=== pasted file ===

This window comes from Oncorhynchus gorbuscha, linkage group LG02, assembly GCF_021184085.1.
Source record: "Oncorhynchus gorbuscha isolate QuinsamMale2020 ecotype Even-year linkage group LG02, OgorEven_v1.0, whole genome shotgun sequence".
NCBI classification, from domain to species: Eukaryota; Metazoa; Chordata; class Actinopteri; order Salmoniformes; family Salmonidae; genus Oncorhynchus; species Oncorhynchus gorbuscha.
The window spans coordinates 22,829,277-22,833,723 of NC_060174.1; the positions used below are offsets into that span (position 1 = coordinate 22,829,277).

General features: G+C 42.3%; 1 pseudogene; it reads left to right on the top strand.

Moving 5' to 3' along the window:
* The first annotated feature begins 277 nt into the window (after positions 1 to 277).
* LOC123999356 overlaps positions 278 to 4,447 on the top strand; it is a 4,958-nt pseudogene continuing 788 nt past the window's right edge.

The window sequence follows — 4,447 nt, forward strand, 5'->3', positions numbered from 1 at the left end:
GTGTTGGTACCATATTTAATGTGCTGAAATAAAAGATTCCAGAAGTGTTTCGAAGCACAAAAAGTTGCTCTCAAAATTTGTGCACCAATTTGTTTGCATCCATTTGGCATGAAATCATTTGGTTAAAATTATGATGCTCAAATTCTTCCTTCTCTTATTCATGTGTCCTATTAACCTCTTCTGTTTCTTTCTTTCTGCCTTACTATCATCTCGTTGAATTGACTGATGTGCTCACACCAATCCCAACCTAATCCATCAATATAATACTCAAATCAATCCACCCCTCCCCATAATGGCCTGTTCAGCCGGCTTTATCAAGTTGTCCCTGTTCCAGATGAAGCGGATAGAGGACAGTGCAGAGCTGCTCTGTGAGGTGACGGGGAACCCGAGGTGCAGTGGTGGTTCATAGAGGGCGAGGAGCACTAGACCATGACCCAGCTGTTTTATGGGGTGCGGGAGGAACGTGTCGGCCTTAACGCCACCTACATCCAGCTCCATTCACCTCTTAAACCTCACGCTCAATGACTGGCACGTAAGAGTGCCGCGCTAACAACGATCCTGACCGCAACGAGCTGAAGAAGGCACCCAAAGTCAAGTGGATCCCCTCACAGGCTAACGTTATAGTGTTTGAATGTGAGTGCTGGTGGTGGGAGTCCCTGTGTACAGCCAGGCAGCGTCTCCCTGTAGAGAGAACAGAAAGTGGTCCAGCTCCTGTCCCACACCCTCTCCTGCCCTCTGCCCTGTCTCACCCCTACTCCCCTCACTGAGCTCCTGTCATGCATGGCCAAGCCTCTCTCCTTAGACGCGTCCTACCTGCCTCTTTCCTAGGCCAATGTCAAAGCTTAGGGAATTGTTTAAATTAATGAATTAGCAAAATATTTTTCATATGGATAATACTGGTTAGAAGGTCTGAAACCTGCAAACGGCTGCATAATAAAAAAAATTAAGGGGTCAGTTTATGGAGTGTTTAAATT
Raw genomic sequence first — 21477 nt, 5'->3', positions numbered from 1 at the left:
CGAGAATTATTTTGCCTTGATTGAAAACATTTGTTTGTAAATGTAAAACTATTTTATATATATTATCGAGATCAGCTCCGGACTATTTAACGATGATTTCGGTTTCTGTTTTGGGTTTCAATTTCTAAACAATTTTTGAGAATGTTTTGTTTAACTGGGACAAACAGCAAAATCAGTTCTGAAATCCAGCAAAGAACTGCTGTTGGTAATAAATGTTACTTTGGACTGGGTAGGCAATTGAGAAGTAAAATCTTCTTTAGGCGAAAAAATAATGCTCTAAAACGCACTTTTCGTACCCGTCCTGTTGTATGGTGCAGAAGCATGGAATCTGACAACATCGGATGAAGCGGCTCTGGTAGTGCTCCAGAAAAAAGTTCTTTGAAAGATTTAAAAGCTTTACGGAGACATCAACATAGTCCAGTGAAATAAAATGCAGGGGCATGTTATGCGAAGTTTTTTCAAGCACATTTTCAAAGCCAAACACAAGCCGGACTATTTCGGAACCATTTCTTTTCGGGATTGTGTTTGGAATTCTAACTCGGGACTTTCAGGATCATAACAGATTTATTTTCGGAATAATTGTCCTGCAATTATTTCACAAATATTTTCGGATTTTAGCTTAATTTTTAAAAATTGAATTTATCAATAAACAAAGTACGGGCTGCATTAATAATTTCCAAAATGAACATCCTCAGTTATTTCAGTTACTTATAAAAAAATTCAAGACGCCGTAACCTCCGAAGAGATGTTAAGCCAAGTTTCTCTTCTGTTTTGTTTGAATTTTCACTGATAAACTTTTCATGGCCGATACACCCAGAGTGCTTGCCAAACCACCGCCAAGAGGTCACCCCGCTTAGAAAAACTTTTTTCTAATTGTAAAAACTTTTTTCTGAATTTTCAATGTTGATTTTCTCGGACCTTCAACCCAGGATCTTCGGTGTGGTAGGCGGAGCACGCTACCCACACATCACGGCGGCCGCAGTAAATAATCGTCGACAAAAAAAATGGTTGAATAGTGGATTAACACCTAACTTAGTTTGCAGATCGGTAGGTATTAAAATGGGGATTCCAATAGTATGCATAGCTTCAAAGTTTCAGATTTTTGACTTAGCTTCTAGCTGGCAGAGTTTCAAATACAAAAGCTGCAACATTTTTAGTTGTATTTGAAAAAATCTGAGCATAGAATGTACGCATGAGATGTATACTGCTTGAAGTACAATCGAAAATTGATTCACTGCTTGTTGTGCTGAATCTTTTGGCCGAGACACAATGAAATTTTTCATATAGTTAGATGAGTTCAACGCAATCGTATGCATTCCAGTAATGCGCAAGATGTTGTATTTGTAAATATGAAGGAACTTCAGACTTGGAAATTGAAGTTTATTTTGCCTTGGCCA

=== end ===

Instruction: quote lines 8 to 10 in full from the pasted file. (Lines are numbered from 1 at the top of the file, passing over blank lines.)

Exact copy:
* LOC123999356 overlaps positions 278 to 4,447 on the top strand; it is a 4,958-nt pseudogene continuing 788 nt past the window's right edge.

The window sequence follows — 4,447 nt, forward strand, 5'->3', positions numbered from 1 at the left end:
GTGTTGGTACCATATTTAATGTGCTGAAATAAAAGATTCCAGAAGTGTTTCGAAGCACAAAAAGTTGCTCTCAAAATTTGTGCACCAATTTGTTTGCATCCATTTGGCATGAAATCATTTGGTTAAAATTATGATGCTCAAATTCTTCCTTCTCTTATTCATGTGTCCTATTAACCTCTTCTGTTTCTTTCTTTCTGCCTTACTATCATCTCGTTGAATTGACTGATGTGCTCACACCAATCCCAACCTAATCCATCAATATAATACTCAAATCAATCCACCCCTCCCCATAATGGCCTGTTCAGCCGGCTTTATCAAGTTGTCCCTGTTCCAGATGAAGCGGATAGAGGACAGTGCAGAGCTGCTCTGTGAGGTGACGGGGAACCCGAGGTGCAGTGGTGGTTCATAGAGGGCGAGGAGCACTAGACCATGACCCAGCTGTTTTATGGGGTGCGGGAGGAACGTGTCGGCCTTAACGCCACCTACATCCAGCTCCATTCACCTCTTAAACCTCACGCTCAATGACTGGCACGTAAGAGTGCCGCGCTAACAACGATCCTGACCGCAACGAGCTGAAGAAGGCACCCAAAGTCAAGTGGATCCCCTCACAGGCTAACGTTATAGTGTTTGAATGTGAGTGCTGGTGGTGGGAGTCCCTGTGTACAGCCAGGCAGCGTCTCCCTGTAGAGAGAACAGAAAGTGGTCCAGCTCCTGTCCCACACCCTCTCCTGCCCTCTGCCCTGTCTCACCCCTACTCCCCTCACTGAGCTCCTGTCATGCATGGCCAAGCCTCTCTCCTTAGACGCGTCCTACCTGCCTCTTTCCTAGGCCAATGTCAAAGCTTAGGGAATTGTTTAAATTAATGAATTAGCAAAATATTTTTCATATGGATAATACTGGTTAGAAGGTCTGAAACCTGCAAACGGCTGCATAATAAAAAAAATTAAGGGGTCAGTTTATGGAGTGTTTAAATT